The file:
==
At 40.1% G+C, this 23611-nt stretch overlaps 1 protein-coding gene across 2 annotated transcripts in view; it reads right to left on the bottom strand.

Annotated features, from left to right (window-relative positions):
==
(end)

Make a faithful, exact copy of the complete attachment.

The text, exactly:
At 40.1% G+C, this 23611-nt stretch overlaps 1 protein-coding gene across 2 annotated transcripts in view; it reads right to left on the bottom strand.

Annotated features, from left to right (window-relative positions):